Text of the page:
Metatypy is a type of morphosyntactic and semantic language change brought about by language contact involving multilingual speakers. The term was coined by linguist Malcolm Ross.
“A Metatypy is a change in morphosyntactic type and grammatical organization and also semantic patterns which a language undergoes as a result of its speakers’ bilingualism in another language. This change is driven by grammatical calquing, i.e. the copying of constructional meanings from the modified language and the innovation of new structures using inherited material to express them. A concomitant of this re-organization of grammatical constructions is often the re-organization or creation of paradigms of grammatical factors. Usually, the language undergoing metatypy (the modified language) is emblematic of its speakers’ identity, whilst the language which provides the metatypic model is an inter-community language. Speakers of the modified language form a sufficiently tight-knit community to be well aware of their separate identity and of their language as a marker of that identity, but some bilingual speakers, at least, use the inter-community language so extensively that they are more at home in it than in the emblematic language of the community.”
I have been speaking English for at least the past 4 years of my life. My two best Italian friends in New York were respectively, one a corporate child, one an Italian married with an English man. Both of them had spent at least the past 4 years speaking in English much more than Italian.
The language we were speaking in New York was a weird language, with sentences like “Devo printare delle applications”:
“DEVO” = “I have” in Italian;
“PRINTARE”= to print + stampare (to print in Italian)
“DELLE” = “some” in Italian
“APPLICATIONS” = it has not translations in Italian in one word, it can only be expressed in a sentence.
The first time I came back to Italy after having lived in New York for one year, my family and my friends were not understanding the majority of my sentences, as logical consequences of mixing and merging words, but also part of words with English. I was operating a metatypy, without knowing it and as a result I was speaking a mix language.
A mixed language is a language that arises through the fusion of two source languages, normally in situations of thorough bilingualism, so that it is not possible to classify the resulting language as belonging to either of the language families that were its source. A mixed language is one where the speakers developing the language are fluent, even native, speakers of both languages. In a mixed language both source languages are clearly identifiable.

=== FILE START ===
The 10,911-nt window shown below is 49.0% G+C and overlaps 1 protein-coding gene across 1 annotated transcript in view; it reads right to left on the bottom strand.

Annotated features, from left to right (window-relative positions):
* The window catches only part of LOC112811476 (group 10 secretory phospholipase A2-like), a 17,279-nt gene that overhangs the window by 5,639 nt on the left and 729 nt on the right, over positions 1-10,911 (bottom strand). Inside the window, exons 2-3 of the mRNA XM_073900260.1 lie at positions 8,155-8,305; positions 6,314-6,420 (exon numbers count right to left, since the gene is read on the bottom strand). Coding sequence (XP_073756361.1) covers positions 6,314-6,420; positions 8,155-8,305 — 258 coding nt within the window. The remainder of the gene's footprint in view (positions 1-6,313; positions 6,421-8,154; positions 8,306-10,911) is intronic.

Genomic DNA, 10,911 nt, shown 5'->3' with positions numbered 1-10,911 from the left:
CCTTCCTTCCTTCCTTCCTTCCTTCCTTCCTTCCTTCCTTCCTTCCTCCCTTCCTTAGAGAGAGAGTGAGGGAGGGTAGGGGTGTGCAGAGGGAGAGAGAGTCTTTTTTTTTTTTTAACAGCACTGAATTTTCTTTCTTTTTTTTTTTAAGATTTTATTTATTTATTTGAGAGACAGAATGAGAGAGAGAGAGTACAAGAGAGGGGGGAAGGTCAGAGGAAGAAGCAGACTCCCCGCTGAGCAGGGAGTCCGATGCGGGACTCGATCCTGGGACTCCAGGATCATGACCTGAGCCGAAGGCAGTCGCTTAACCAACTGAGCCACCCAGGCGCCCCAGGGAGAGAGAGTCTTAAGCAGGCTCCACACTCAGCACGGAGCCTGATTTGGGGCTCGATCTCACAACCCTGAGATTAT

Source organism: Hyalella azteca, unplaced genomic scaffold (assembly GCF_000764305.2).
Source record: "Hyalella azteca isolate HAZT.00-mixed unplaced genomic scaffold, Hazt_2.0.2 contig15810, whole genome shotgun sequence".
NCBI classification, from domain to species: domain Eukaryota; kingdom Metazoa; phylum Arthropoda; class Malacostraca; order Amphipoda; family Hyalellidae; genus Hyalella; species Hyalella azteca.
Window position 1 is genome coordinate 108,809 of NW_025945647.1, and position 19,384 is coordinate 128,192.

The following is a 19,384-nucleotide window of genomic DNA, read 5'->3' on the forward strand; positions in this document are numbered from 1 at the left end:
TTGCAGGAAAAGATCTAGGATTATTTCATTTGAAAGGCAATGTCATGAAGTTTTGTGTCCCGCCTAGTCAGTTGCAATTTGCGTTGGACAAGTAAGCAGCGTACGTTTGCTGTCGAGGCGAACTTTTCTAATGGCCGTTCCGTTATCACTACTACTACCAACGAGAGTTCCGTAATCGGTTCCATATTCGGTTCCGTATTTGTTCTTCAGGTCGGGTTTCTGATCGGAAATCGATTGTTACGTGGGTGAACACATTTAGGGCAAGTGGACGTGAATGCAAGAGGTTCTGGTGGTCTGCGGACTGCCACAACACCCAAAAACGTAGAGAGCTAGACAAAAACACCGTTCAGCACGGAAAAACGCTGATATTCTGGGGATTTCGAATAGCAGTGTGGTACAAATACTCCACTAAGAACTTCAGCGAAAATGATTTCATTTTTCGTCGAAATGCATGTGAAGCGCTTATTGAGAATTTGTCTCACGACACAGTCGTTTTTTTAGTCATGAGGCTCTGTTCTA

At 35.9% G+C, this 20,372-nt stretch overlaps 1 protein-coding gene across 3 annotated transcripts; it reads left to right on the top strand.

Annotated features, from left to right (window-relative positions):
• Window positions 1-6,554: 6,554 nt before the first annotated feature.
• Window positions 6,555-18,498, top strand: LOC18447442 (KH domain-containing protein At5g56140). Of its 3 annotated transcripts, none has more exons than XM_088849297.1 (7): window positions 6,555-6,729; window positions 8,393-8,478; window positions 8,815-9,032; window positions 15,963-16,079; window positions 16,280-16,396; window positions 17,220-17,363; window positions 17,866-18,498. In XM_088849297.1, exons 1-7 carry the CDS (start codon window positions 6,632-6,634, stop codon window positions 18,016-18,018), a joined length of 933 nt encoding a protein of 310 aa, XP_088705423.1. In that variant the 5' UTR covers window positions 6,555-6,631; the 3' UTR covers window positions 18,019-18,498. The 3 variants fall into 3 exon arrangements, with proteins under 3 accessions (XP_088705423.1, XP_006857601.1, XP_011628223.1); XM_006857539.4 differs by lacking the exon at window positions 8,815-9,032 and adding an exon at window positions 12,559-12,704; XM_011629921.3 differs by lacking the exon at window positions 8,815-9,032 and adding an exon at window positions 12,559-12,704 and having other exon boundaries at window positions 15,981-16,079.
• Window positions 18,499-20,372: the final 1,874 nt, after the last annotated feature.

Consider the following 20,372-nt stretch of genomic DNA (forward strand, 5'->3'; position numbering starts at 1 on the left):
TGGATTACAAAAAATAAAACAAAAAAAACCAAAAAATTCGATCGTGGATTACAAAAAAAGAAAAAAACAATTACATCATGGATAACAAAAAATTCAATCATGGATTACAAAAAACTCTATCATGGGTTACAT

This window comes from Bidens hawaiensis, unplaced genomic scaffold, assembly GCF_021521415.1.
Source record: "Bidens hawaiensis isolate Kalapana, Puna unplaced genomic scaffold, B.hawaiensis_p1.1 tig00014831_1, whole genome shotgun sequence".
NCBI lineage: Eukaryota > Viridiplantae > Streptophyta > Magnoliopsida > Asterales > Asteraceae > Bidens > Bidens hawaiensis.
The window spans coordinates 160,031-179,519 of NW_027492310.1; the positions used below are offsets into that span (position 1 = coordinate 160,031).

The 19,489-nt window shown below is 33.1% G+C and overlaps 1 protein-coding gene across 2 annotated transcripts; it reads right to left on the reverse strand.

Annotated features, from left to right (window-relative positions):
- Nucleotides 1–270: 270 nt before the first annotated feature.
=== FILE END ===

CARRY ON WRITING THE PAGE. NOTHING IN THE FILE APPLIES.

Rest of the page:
Not long time ago in my city young people were speaking a language called TRANCORIO. The language was created by switching the position of syllabus inside a word, but sometimes also by switching the letters inside the syllabus, to make the word pronounceable. A good example is the word TRANCORIO itself.
The word Trancorio comes from “CONTRARIO” in Italian: CON – TRA – RIO > TRA – NCO –RIO = the first two syllabus switch position, and the second syllabus switches the position of the third letter with the fir two letters.
Trancorio was not a completely invented language, it was not either a mix of languages, nor a modification of Italian language. Trancorio was a modification of our dialect. Normal people were not able to understand it. I wasn’t always able to understand it. But the language coming out from there was not random: there were rules and grammatical syntactic constructions that were followed. Each word has one and only one Trancorio translation, and people using it knew it. Trancorio was something that has no definition, so I will call it ‘non-language’.
In Kenya young people speak Kish/Sheng, which is the result of English + Swahili/Kiswahili. This is what it is defined as a code-switching language, such as Spanglish or Portuñol, where the fusion of the source languages is not fixed in the grammar and vocabulary, and speakers need to know the source languages in order to speak it.
A couple of month ago I meet Jim, a guy working in Pakistan that was explaining to me that they were trying to use algorithms to extract information’s from SMS, when they discovered that the language that people were using in the region he was working in to communicate thought SMS was not a spoken language, was not Urdu and it wasn’t either a dialect or language of the region. It was a language proper of SMS communication, an entirely different language, or “non-language” that makes them unable to use any pre-existent algorithm to extract information from it. One of the solutions that Jim’s organization decides to opt for is to built a dictionary of that language and use it to create an algorithm. A pretty long process that will allow them to be able to extract information only from that particular area’s messages.
Now, the reasons I am so interested in this are mainly two:
1- Those mixed languages, non-languages and code-switching languages are increasingly more common, and this pose an interesting challenge to the increasingly common tentative to built software, like Swift River, that will be able to extract information from SMS, e-mails or media sources thought the use of algorithms (I blogged on the media extractions of words using algorithms by Health Map here. I will blog on Swift River very soon!)
2- What is this landscape telling us about the role of international workers and organizations in emergency affected areas? Is there a need of new translation algorithms to be created to allow crowd-sourcing information from those typology of languages, or is there an need of more local and less international communication management on emergencies? Or both?